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Project report

Improving water access in Kilifi District schools, Kenya Kenya , RUN BY: Plan International Australia | STATUS: COMPLETED

A new water tank at Ziwani Primary School, kenya, saves the kids time from collecting water.

This project is 100% Funded



AUD 20,001

Raised from 8,954 people

“The water tank will be a major boost to our school. We have had major water problems before”
– Mr. Karisa, Head teacher,  Misufini primary school

“We had a shortage of toilets in the school. With the support we are now confident that sanitation in the school will be improved”
– Kadzo, Parent, Dzikunze primary school

Project Aims:

  1. Water extension lines to 4 primary schools  
  2. Installation of rainwater harvesting systems in 4 schools
  3. Providing basic operation and maintenance training to School Management Committees (SMCs), including school health training, and water quality monitoring
  4. Linking trained school staff to community-based water management committees (WMCs) and other administrative bodies to ensure effective coordination, including revenue collection (where relevant)

Water tank at the Misufini Primary School.

Project Achievements

1. Water extensions were initially proposed for four schools, however, two of the primary schools originally proposed had developed connections through community effort prior to the project. Three more primary schools were therefore identified. The schools are in the process of constructing the water extensions.

The schools have obtained Bills of Quantities (BoQs) from skilled labour in the water company – Kilifi and Mariakani Water and Sewerage Company (KIMAWASCO) - and are in the process of trenching to allow laying of the pipes. On completion these will serve a total school population of 795 (410 girls and 385 boys).

2. Eight primary schools constructed and completed latrines. These schools have access to 13 latrines (8 girls and 5 boys) covering a population of 6,398 (3,118 boys and 3,280 girls). Plan supported the schools with the materials for construction and payment for the skilled labour while the school management committees and parents actively participated by digging the pit and supplied water for the construction work.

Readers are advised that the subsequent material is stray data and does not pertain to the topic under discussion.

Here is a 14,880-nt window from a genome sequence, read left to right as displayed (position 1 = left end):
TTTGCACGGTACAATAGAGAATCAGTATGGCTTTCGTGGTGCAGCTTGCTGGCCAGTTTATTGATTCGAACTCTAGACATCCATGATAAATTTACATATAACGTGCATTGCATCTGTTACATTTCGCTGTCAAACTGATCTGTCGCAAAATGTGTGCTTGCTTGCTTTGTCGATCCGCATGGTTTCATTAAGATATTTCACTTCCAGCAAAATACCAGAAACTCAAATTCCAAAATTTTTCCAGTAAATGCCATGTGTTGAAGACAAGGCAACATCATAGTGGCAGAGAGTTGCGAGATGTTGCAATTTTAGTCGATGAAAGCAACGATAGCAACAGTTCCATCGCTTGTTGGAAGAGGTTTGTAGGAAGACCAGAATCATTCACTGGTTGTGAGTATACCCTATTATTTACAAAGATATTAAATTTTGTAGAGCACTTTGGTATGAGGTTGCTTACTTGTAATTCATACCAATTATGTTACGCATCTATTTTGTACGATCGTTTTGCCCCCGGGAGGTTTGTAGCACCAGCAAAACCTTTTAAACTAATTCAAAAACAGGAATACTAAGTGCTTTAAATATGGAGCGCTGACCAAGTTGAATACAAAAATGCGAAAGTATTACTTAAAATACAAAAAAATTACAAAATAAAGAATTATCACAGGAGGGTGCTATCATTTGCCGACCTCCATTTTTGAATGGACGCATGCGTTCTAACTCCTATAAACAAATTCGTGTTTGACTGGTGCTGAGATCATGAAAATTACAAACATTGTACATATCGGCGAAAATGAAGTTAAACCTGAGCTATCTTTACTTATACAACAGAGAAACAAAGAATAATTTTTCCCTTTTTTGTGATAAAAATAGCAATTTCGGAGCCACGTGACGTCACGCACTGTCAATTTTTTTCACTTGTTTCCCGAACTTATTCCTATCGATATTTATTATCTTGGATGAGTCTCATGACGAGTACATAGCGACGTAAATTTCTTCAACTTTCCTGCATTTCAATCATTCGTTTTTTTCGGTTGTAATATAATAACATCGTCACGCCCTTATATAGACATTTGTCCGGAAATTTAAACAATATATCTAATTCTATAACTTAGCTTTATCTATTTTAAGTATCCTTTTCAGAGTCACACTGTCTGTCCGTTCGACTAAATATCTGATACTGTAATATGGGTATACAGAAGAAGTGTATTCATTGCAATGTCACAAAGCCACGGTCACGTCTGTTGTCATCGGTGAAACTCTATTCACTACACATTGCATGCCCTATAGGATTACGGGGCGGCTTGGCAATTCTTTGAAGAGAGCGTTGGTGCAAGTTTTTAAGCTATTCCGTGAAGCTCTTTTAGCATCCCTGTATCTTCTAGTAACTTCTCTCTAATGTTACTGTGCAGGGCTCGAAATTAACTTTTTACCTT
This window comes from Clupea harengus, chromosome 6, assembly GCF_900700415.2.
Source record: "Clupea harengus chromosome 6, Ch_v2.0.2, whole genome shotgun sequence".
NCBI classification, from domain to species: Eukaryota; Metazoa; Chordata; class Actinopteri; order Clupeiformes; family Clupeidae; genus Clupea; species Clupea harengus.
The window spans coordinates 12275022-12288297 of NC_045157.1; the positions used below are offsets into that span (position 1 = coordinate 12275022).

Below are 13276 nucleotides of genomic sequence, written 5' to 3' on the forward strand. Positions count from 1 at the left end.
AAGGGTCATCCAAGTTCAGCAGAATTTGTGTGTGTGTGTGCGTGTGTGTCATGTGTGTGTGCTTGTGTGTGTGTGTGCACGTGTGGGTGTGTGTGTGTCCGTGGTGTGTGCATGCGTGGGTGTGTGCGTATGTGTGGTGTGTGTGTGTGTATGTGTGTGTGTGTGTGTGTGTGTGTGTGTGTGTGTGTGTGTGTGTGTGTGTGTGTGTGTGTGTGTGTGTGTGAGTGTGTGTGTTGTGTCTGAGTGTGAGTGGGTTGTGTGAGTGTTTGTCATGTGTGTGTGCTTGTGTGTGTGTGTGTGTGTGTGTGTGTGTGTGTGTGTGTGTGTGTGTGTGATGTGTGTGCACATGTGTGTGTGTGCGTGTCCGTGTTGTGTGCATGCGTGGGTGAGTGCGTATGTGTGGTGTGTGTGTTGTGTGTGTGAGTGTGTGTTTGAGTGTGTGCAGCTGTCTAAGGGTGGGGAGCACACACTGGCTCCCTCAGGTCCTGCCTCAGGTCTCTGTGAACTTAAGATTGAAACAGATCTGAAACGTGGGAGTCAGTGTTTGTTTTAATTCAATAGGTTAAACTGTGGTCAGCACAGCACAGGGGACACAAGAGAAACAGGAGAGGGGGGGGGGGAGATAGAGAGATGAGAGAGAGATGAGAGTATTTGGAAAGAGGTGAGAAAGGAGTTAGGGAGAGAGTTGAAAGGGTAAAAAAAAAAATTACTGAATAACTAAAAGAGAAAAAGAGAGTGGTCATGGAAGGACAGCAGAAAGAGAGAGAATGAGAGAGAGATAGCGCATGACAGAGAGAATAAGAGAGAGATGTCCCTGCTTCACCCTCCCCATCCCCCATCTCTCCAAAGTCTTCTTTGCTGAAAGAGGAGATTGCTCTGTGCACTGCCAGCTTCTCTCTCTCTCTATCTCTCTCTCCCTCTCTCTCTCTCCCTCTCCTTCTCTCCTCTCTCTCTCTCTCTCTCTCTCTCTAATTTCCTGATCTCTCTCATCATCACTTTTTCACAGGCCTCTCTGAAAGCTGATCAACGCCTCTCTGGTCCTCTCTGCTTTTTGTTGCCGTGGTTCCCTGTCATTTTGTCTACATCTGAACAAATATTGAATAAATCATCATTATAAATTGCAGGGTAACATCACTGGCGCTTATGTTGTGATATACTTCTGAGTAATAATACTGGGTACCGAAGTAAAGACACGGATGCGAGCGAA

3. Four primary schools benefited from four water storage tanks and rain water harvesting systems for 16,000 litres to serve a total of 1,404 pupils (718 girls and 686 boys). There has been an increase in the number of children attending school in these schools since the establishment of the systems.  

All the schools and communities that benefit from water extensions and support with water tanks will be mobilized for Community led Total Sanitation (CLTS: is an innovative methodology for mobilising communities to completely eliminate open defecation. Communities are facilitated to conduct their own appraisal and analysis of open defecation and take their own action to become open defecation free.

The communities will also have School Management Committee trainings on health and management of water systems. The project will also involve the school clubs through Child to Child training and  Participatory Hygiene and Sanitation Transformation (PHAST is designed to promote hygiene behaviours, sanitation improvements and community management of water and sanitation facilities using specifically developed participatory techniques).  Through the PHAST approach school children will be ambassadors of health in their respective villages.

Girls Latrines at Dzikunze

Project Successes

1.    There is reduced distance to water sources which has enabled children to have adequate time to study and play instead of spending that time to look for water. Availability of water in the school will allow the girl child to have enough time for her education rather than go fetch water for the school.

2.    There will be improved hygiene practices among pupils in the schools within the project area and the availability of latrines will minimize cases of diarrhoeal diseases among children. The schools now have more latrines for use.

3.    There is a positive trend where men have come to appreciate the role women can play in community programs. Women will be major stakeholders in the management committees of the water projects unlike in the past where women could attend meetings and not participate in decision making.

A water extension trench in Mihuhuni Primary School.

How was it this funded?

Thanks to hundreds of tiny donations from these online businesses and their customers.

World Nomads USA
World Nomads Canada
***World Nomads UK
Travel Insurance Direct AU
Travel Insurance Direct NZ
***Short Break Insurance
***iPhone Postcard App
***General Donations
Plan International Australia

Put simply, we’re the charity for girls’ equality.

We tackle the root causes of poverty, support communities through crises, campaign for gender equality, and help governments do what’s right for children and particularly for girls. We are a secular organisation with no religious or political affiliations.We believe a better world is possible. An equal world; a world where all children can live happy and healthy lives, and where girls can take their rightful place as equals.

Visit: plan.org.au